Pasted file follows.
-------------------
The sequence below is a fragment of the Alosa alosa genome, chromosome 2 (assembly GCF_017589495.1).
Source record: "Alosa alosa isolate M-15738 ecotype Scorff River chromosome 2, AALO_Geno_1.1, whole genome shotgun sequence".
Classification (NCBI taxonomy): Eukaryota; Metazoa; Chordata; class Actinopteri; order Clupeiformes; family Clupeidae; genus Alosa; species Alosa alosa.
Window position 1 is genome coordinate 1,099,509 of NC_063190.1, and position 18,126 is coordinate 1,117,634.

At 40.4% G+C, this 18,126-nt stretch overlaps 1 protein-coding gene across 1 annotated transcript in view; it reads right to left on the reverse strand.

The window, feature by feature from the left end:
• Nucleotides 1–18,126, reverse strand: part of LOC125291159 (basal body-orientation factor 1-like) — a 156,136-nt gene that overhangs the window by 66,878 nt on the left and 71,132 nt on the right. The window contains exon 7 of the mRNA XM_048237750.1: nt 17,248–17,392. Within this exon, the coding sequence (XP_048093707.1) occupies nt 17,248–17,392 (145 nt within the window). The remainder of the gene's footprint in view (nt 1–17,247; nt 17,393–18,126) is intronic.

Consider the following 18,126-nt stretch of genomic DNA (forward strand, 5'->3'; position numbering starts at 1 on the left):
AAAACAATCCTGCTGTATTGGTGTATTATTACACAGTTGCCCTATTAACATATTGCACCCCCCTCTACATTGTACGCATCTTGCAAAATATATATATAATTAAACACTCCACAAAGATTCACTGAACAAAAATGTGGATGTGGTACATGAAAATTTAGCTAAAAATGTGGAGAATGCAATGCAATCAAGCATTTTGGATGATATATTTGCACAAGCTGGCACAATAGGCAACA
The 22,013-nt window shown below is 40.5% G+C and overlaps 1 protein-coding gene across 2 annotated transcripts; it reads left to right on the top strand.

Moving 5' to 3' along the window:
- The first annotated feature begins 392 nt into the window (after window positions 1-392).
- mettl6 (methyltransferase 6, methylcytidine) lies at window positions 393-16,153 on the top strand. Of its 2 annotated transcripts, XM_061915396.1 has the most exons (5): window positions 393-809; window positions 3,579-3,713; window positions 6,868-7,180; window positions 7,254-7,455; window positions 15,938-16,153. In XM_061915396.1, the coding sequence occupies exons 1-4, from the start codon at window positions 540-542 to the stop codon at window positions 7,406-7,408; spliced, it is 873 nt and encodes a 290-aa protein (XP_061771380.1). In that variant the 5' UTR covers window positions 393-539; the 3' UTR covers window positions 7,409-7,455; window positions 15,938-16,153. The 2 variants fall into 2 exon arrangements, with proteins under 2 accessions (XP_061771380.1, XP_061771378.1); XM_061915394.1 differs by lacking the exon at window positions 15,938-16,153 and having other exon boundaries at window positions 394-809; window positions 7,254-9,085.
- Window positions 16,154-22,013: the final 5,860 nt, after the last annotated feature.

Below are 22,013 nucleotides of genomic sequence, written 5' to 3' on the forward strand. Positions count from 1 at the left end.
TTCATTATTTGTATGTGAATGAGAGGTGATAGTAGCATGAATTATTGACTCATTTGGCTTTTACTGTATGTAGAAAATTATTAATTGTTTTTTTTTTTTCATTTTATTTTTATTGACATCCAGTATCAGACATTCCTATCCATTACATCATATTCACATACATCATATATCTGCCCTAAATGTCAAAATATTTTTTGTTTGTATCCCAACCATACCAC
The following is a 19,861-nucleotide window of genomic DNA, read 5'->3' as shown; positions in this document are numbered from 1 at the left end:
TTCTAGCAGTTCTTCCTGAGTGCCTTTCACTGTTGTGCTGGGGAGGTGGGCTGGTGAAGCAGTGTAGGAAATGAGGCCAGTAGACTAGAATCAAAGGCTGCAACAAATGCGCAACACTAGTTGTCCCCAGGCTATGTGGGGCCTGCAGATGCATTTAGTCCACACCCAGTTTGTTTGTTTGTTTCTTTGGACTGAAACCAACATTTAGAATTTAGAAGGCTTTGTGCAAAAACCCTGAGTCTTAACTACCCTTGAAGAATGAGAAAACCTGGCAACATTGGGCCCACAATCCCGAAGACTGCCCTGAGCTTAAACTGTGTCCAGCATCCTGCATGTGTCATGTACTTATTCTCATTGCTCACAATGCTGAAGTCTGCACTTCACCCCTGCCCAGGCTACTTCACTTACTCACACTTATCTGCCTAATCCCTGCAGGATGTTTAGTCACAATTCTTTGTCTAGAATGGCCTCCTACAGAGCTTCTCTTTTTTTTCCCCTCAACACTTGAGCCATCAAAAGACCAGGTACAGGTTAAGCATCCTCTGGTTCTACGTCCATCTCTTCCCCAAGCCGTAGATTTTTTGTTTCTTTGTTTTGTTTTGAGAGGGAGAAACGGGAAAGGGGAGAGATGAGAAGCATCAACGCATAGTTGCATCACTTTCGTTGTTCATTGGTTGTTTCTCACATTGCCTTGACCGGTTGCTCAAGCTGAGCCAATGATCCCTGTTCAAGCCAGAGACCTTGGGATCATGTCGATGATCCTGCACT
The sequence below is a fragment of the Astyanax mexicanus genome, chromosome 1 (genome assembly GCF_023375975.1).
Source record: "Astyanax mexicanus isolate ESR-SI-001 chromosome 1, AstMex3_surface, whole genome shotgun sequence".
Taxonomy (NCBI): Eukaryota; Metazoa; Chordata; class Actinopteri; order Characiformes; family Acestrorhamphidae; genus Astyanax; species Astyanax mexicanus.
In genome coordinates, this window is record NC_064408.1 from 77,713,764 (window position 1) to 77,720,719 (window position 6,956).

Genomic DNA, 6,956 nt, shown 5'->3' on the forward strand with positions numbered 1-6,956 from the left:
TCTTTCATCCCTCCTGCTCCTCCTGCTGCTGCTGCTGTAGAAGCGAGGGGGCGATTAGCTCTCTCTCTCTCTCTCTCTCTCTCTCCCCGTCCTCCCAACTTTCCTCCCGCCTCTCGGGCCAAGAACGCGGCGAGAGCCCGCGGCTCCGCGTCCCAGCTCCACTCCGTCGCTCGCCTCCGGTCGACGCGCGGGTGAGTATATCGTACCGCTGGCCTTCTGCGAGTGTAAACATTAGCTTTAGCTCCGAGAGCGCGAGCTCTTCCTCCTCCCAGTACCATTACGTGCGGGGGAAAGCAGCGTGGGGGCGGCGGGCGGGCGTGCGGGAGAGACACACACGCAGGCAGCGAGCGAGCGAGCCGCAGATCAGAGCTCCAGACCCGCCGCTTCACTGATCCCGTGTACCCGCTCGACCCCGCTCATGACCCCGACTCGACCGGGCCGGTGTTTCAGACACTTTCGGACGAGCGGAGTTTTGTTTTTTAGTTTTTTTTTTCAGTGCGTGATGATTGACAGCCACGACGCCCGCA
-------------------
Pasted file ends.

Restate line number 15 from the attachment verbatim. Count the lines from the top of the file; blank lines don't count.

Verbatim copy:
Below are 22,013 nucleotides of genomic sequence, written 5' to 3' on the forward strand. Positions count from 1 at the left end.